chevron-down Created with Sketch Beta.
February 28, 2022

Chair's Column: Happy Lundi Gras!

Clay J. Countryman

Today is Monday, the date before Mardi Gras day, otherwise known as Fat Tuesday in New Orleans.  My premise to this column, if there is one, is maybe the world would be a better place if more countries used a “Lundi Gras” approach to having their heads of state meet and celebrate together, at least for a day. 

The following is some background information to very generally describe Mardi Gras and Lundi Gras to illustrate my previous thought.  Please forgive any missing or slightly incorrect information. 

Mardi Gras generally refers to the period of time (at least in South Louisiana) beginning after the Twelfth Night (the last night of Christmas which begins Epiphany (or Three Kings Day) and that ends on the day before Ash Wednesday, which is otherwise also known as Shrove Tuesday.   Mardi Gras is French for "Fat Tuesday", which many understand to reflect the practice of the last night (i.e., on Fat Tuesday) of eating rich, fatty foods before certain fasting practices during the Lenten season.

Lundi Gras is the name used to generally refer to a series of events on the Monday prior to Fat Tuesday or Mardi Gras day.   One of the traditional events includes the tradition of Rex, referred to as king of the New Orleans carnival, and the Zulu King arriving by boat and landing along the Mississippi River adjacent to the City of New Orleans.  Both Kings use the opportunity to come together and embrace each other in celebration.  

The Krewe of Rex is one of the oldest participating groups in Mardi Gras and was founded in 1872 while New Orleans was still recovering from the Civil War.  The initial purpose was to entice tourists to the city and businesses to put down roots in the community.  Every year, a member of the Krewe of Rex is selected to be Rex, the monarch of the Krewe for that year.   King Rex's identity has traditionally been kept secret until Lundi Gras, the day before Mardi Gras.  One big exception is that the New Orleans newspaper, the Times Picayune, usually in recent times has published the   Traditionally, the mayor of New Orleans handed Rex a symbolic key to the city.

The Krewe of Zulu was formed in early 1909 when a group in a club named “The Tramps” went to the Pythian Theater to see a musical comedy that included a skit entitled, “There Never Was and Never Will Be a King Like Me” about the Zulu Tribe.  According to various internet sources, after seeing the skit, the group retired to their meeting place (a room in the rear of a restaurant) and emerged as Zulus.  However, many believe that Zulu’s beginning is much more complicated than that.   One of the most famous kings of the Krewe of Zulu was Louis Armstrong who reigned in 1949.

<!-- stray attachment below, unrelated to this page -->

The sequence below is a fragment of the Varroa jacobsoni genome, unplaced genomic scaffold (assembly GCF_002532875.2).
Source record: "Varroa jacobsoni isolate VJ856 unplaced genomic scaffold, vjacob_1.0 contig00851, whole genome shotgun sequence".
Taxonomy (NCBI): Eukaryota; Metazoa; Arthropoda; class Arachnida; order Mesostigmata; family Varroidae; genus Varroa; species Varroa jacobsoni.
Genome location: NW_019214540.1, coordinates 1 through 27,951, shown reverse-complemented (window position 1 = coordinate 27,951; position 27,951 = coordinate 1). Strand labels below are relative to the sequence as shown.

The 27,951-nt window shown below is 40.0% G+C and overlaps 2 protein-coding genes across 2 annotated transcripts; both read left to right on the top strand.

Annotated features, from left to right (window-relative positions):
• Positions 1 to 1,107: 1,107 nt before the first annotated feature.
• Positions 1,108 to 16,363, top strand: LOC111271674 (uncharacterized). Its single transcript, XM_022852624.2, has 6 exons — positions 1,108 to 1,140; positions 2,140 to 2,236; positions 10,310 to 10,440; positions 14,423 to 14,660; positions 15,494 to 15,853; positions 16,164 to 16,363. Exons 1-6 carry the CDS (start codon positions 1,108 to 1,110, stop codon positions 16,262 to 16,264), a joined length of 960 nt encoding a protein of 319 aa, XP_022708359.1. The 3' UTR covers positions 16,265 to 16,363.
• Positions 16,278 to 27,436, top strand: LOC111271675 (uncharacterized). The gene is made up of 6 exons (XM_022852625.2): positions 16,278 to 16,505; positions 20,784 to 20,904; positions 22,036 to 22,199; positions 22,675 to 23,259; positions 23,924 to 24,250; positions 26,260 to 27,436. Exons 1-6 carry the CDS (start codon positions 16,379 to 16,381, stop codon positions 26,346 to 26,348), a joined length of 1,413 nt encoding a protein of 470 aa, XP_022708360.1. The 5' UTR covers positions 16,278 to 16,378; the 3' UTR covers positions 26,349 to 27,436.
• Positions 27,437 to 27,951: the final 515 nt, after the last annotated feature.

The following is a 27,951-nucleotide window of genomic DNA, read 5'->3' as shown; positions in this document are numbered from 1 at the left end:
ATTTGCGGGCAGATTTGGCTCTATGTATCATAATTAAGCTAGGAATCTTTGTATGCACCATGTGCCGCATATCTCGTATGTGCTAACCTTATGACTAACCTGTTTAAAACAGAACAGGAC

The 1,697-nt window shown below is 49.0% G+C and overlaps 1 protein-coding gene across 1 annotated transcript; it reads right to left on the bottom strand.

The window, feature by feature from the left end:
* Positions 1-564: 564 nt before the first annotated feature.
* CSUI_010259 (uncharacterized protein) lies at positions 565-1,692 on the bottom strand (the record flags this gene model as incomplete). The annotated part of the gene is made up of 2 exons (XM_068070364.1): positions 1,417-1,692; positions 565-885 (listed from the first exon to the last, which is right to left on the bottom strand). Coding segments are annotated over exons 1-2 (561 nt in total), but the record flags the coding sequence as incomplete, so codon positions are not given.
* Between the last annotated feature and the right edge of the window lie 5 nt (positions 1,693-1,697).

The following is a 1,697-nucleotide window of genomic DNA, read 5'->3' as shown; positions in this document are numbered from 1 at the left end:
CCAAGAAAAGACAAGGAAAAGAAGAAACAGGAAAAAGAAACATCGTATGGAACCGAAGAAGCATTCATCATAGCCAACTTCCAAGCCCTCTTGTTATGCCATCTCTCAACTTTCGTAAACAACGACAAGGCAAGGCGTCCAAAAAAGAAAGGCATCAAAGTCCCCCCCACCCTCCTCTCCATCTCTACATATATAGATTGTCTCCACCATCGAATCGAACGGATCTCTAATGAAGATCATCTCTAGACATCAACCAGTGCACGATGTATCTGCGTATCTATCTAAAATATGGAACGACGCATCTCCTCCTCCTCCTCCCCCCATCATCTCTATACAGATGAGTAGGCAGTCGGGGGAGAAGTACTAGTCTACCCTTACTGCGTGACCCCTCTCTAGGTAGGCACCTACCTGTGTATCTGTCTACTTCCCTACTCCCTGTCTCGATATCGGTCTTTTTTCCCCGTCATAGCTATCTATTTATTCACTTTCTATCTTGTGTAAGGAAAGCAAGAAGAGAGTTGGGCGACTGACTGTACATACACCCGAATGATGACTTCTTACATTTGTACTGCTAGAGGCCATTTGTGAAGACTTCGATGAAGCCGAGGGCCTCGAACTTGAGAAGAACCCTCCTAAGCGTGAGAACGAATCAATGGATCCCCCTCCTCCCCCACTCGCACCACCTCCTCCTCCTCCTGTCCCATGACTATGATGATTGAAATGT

On Monday, February 28th, or Lundi Gras, it will be the 35th anniversary of when Rex and King Zulu appear before the crowds at Spanish Plaza along the Mississippi River in downtown New Orleans.

Les Bon Temp Rouler!

The material in all ABA publications is copyrighted and may be reprinted by permission only. Request reprint permission here.

Clay Countryman

Breazeale, Sachse & Wilson, L.L.P., Baton Rouge, LA

Clay Countryman is a partner in the healthcare group in the Baton Rouge office of Breazeale, Sachse & Wilson, L.L.P. Mr. Countryman represents clients in all areas of the healthcare industry, with a focus on healthcare corporate transactions, fraud and abuse compliance, development of healthcare provider networks and alternative healthcare payment approaches.


Clay has primarily served as legal counsel to several different types of healthcare providers and provider organizations, ranging from national and regional hospital systems, physician organizations, specialty physician groups, clinically integrated networks, physician-owned hospitals, diagnostic imaging facilities, ambulatory surgical centers, pharmacies, healthcare management companies, and healthcare trade associations.


Clay is an active member of several healthcare associations and other organizations. Clay has been an active member of the American Bar Association for over 20 years, including vice chair in the Health Law Section, the ABA Veterans Legal Services Commission, Medical-Legal Partnerships and the ABA Young Lawyers Division.